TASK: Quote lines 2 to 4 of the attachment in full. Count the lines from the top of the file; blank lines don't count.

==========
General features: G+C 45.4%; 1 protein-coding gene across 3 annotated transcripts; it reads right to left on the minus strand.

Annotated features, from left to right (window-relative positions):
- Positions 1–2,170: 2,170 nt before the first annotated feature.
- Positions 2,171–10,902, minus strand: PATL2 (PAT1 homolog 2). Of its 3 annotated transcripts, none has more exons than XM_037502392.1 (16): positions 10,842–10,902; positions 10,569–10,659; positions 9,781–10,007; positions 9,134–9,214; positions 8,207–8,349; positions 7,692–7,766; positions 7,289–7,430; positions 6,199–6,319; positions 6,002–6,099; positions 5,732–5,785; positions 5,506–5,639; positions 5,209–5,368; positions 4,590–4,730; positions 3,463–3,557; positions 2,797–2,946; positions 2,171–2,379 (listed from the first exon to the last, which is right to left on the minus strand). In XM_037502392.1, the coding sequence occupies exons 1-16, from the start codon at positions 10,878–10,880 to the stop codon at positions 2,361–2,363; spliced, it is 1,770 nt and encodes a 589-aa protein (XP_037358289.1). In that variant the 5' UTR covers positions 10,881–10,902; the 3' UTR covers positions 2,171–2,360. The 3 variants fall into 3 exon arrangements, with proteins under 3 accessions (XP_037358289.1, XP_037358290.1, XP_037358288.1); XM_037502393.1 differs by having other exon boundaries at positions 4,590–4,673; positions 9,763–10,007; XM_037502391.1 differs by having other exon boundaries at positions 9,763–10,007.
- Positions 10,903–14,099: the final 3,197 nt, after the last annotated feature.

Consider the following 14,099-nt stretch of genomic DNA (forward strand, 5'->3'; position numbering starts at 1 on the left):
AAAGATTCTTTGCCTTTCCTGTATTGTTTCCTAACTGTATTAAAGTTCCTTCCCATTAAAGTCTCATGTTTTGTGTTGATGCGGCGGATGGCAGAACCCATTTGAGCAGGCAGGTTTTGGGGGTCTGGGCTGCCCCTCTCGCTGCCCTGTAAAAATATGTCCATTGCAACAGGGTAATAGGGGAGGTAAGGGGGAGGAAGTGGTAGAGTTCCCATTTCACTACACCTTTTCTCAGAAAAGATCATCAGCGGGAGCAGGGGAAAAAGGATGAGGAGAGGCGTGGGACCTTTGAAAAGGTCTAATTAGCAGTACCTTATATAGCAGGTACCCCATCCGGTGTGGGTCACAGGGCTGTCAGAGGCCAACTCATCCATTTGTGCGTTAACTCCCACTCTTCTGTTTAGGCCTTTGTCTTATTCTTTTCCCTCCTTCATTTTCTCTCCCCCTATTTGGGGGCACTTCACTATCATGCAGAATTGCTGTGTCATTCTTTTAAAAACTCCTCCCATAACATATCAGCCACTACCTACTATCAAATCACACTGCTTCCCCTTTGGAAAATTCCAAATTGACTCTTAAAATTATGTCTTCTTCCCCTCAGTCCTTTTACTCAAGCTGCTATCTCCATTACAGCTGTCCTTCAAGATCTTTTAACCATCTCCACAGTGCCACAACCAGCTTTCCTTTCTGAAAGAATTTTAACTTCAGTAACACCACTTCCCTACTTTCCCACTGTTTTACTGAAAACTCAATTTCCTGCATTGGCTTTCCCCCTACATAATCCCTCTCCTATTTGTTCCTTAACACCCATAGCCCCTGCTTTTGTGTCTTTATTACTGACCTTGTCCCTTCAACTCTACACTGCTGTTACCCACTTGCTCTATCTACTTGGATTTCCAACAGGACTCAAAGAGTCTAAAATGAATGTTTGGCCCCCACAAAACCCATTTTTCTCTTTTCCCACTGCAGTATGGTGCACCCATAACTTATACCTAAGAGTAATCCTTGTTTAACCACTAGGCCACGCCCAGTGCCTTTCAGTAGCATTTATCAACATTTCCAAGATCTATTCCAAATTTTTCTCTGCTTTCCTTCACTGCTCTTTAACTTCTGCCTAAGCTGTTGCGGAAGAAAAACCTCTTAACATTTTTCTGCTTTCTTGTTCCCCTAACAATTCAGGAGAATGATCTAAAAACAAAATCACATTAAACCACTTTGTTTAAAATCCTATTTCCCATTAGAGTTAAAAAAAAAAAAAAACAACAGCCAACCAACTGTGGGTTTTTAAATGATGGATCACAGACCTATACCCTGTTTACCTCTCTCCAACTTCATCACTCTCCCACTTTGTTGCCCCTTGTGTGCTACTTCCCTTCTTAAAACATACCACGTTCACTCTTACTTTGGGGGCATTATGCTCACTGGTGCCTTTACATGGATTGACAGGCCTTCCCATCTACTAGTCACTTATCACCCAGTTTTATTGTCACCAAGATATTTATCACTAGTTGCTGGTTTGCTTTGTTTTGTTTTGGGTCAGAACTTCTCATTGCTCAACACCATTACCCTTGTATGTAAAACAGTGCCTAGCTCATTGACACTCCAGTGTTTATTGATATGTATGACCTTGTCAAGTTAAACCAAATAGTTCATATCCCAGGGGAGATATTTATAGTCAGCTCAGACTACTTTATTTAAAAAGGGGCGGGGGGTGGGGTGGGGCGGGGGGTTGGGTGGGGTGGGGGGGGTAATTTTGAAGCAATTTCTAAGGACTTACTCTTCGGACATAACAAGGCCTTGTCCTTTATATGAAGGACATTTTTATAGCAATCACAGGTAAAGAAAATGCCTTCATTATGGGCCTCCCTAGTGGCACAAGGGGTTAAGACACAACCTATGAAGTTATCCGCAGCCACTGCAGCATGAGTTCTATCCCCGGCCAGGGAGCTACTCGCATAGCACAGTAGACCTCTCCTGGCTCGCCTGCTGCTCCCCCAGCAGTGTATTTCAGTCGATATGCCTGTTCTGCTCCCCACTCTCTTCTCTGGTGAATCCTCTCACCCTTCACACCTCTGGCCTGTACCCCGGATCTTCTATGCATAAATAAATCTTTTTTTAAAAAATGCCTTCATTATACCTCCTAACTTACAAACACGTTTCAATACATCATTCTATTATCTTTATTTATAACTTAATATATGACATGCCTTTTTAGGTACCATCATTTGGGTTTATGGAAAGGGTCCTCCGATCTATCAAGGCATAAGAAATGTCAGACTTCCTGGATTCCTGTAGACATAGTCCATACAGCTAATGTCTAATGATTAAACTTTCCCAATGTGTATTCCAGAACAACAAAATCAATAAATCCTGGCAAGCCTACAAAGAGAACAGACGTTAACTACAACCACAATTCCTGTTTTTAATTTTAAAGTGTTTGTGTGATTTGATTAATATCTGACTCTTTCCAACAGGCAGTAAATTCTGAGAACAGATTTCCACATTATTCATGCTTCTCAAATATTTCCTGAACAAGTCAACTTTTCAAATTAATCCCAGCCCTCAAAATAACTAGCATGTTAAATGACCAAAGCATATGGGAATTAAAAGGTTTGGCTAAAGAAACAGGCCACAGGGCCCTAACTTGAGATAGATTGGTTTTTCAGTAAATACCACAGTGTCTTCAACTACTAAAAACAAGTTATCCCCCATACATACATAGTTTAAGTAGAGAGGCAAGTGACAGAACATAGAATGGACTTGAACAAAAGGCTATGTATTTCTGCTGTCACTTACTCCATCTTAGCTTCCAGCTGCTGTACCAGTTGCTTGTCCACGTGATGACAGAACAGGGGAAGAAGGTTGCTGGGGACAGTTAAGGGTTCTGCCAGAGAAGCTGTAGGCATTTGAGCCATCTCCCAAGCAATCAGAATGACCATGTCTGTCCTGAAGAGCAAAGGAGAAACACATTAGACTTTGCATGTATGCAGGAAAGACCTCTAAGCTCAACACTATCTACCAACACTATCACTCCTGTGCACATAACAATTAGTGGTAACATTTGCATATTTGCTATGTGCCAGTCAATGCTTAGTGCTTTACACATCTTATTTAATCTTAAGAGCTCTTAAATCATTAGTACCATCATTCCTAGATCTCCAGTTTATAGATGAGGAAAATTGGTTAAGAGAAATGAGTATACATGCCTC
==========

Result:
Annotated features, from left to right (window-relative positions):
- Positions 1–2,170: 2,170 nt before the first annotated feature.
- Positions 2,171–10,902, minus strand: PATL2 (PAT1 homolog 2). Of its 3 annotated transcripts, none has more exons than XM_037502392.1 (16): positions 10,842–10,902; positions 10,569–10,659; positions 9,781–10,007; positions 9,134–9,214; positions 8,207–8,349; positions 7,692–7,766; positions 7,289–7,430; positions 6,199–6,319; positions 6,002–6,099; positions 5,732–5,785; positions 5,506–5,639; positions 5,209–5,368; positions 4,590–4,730; positions 3,463–3,557; positions 2,797–2,946; positions 2,171–2,379 (listed from the first exon to the last, which is right to left on the minus strand). In XM_037502392.1, the coding sequence occupies exons 1-16, from the start codon at positions 10,878–10,880 to the stop codon at positions 2,361–2,363; spliced, it is 1,770 nt and encodes a 589-aa protein (XP_037358289.1). In that variant the 5' UTR covers positions 10,881–10,902; the 3' UTR covers positions 2,171–2,360. The 3 variants fall into 3 exon arrangements, with proteins under 3 accessions (XP_037358289.1, XP_037358290.1, XP_037358288.1); XM_037502393.1 differs by having other exon boundaries at positions 4,590–4,673; positions 9,763–10,007; XM_037502391.1 differs by having other exon boundaries at positions 9,763–10,007.